Ioco Creek Watershed
- Also known as Imperial Creek and Village Creek.
- The 12th largest watershed in Port Moody (out of 16) (Robertson 2000).
- Discharges into Port Moody Arm of Burrard Inlet.
- Bordered to the north and west by the Sasamat Lake watershed, to the east by the North Schoolhouse Creek watershed, and to the south by Burrard Inlet. The northeast section of this watershed falls within the Village of Anmore boundaries.
- Average annual watershed precipitation is 1925 mm (GVRD 1999).
- Average annual watershed flow is 1633 mm, with an additional 650 mm from stormwater runoff.
- In 1996 4.8% of the watershed was developed and impervious to water and 90% of riparian forest was intact. The 1996 GVS&DD watershed classification was 'Excellent' (GVS&DD 1999)
- In general, the area encompassed by this watershed lies on gentle (less than 35%), south-southwest facing slopes with deep, nutrient-rich soils
- Ioco Creek is 1.5 km long. The stream originates as sidehill runoff within the boundaries of the Village of Anmore, about 1 km east of Sasamat Lake. Ioco Creek passes under Bedwell Bay Road and flows south through the Ioco Townsite (between Second and Third Avenue) to the Port Moody Arm of Burrard Inlet.
- The lower part of the watershed was cleared in 1920 for construction of the Ioco oil refinery and the Ioco townsite. Logging of the remainder of the watershed occurred soon after (City of Port Moody website).
- Industrial activities have polluted the marine environment of Port Moody Arm into which Ioco Creek flows, leading Environment Canada to identify this area as an "environmental hotspot" in 1992 (Dunster and AXYS 1999). These pollutants include the metals cadmium, chromium, copper, lead, and zinc (originating from metal coating, plastic stabilizers, paint pigments, and, to a lesser extent, pesticides and sewage), as well as organic compounds like oil and grease hydrocarbons and polycylic aromatic hydrocarbons (originating from petroleum facilities). Polychlorinated biphenyls (PCBs, used to produce plastics, inks, paints and pesticides but banned since the mid-1970s) persist in low concentrations throughout Port Moody Arm. In 1987, all of these pollutants occured in the highest concentrations near the Ioco refinery, decreasing in concentration towards Indian Arm and the Port Moody tidal flats (Environment Canada 1989).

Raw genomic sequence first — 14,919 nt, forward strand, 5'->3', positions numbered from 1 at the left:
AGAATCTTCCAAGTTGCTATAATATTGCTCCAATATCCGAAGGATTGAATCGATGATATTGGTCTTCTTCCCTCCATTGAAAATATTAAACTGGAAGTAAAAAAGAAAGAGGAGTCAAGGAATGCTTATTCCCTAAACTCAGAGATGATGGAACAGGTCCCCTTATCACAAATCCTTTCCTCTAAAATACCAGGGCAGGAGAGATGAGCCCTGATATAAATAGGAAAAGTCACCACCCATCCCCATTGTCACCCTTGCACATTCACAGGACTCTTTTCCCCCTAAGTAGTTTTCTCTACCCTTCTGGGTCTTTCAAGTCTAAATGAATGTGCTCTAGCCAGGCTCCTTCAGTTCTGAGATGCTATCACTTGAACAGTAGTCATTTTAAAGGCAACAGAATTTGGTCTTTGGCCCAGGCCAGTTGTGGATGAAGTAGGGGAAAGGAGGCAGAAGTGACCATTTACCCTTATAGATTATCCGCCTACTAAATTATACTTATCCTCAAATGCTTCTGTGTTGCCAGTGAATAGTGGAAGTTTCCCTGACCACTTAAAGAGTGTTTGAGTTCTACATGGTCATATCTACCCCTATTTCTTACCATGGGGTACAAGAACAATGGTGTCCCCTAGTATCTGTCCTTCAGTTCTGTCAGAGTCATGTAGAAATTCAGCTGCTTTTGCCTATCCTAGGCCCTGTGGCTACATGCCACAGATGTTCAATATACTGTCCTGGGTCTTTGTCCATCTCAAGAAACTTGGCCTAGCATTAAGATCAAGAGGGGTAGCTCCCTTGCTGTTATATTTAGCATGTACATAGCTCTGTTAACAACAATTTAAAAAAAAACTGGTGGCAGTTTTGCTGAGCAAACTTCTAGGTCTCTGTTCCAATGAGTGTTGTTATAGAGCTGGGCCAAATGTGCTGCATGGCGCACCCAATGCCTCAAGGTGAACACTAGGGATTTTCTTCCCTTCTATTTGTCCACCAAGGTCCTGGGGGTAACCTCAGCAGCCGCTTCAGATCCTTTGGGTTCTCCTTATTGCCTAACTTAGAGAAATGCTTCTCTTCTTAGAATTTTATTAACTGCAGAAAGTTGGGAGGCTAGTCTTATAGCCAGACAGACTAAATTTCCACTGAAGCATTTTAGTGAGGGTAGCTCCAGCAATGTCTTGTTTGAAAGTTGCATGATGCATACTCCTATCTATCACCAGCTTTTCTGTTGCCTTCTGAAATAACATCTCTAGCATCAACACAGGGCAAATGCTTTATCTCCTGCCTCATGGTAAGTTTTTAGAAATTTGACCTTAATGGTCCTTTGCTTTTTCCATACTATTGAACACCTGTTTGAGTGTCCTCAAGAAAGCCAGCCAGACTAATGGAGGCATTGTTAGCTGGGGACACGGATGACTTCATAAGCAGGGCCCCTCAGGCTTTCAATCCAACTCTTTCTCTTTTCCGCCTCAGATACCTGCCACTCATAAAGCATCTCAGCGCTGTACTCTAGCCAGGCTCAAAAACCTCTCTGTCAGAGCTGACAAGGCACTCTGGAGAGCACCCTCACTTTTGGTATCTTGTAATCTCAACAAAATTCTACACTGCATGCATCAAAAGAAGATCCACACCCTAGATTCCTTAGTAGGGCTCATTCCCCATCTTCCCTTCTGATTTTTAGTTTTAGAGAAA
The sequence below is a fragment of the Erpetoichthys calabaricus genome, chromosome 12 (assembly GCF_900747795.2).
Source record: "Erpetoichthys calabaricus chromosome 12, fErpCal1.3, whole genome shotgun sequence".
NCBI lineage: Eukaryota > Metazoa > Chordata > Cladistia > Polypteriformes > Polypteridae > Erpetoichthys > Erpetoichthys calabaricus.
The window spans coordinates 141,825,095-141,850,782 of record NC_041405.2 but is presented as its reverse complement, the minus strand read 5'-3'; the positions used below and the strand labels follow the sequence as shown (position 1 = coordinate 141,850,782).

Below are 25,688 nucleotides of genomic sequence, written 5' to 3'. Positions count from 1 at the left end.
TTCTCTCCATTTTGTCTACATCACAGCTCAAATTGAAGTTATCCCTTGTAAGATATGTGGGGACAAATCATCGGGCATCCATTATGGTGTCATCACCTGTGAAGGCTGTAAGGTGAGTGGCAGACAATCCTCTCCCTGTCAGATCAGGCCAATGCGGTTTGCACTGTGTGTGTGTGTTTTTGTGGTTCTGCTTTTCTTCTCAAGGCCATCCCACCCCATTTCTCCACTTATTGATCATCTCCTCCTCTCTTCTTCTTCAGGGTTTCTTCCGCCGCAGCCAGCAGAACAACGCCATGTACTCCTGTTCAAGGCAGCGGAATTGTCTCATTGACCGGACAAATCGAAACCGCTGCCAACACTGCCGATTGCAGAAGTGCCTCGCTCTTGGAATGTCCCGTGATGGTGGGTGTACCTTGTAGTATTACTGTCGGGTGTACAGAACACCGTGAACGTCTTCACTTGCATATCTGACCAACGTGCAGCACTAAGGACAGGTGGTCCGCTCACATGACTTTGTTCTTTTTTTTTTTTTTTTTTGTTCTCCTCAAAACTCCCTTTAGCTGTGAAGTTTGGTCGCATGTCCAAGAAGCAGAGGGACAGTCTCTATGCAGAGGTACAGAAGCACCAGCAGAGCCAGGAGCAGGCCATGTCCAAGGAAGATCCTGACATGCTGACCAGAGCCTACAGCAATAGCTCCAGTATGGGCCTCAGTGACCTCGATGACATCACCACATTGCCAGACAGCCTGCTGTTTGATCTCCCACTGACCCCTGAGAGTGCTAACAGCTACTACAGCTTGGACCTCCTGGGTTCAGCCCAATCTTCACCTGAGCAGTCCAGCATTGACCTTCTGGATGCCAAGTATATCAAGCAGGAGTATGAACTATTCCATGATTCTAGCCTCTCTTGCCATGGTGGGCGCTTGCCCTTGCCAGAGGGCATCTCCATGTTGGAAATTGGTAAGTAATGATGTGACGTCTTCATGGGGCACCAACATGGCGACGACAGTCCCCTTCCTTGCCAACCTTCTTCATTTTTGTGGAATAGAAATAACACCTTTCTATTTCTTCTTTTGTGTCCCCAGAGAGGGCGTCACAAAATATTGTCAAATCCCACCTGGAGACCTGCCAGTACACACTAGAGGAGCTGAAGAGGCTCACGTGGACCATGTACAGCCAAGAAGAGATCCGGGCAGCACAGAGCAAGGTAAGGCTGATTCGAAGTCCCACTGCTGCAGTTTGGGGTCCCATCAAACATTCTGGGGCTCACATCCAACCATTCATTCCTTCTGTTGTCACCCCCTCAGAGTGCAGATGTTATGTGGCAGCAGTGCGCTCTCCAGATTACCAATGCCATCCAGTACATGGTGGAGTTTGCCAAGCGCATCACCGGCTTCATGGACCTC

- Residential: a small number of single family houses remain in Ioco Village.
- Industrial: the Imperial Oil Company (Ioco) refinery property occupies most of the western half of this watershed.
- Institutional: Ioco School is at the corner of Ioco Road and First Avenue.
- Parks and recreation: Ioco Park and the Ioco Lawnbowling and Tennis Club grounds are both near the Ioco Road / First Avenue intersection in the lower section of the watershed.
- CP Rail has a right-of-way near the stream mouth.
- BC Gas has a right-of-way that parallels Bedwell Bay Road.
- BC Hydro has a powerline right of way which crosses the top of the watershed.
- Fish: Trapping was carried out in the portion of Ioco Creek within the Ioco Townsite in 2002 (Golder 2002). The study found no fish in this section of stream. Coastal Cutthroat Trout (Onchorhynchus clarki clarki) and prickly sculpin (Cottus asper) have been observed in the upper section of this watershed near Bedwell Bay Road (M. Townsend personal observation). Coho (Onchorhynchus kisutch) and Chum (Onchorhynchus keta) as well as three-spined stickleback (Gasterosteus aculeatus) may inhabit the stream mouth below the CP Rail right of way, but sampling has not been carried out on this section.
- Wildlife: coyote, black bear, cougar, bobcat, mule deer, Douglas squirrel, red-back vole, and deer mouse are among the more prominent terrestrial animals (Dunster and AXYS 1999).
- Birds: several species of woodpeckers and raptors use the forest around Lower Hutchinson Creek Ravine, as well as American dipper. Near the mouth of Ioco Creek, shorebirds, waterfowl, bald eagles and blue herons have been observed (Dunster and AXYS 1999, Robertson 2000). Historically, 131 bird species are known to inhabit the Port Moody area (Burke Mountain Naturalists 1994).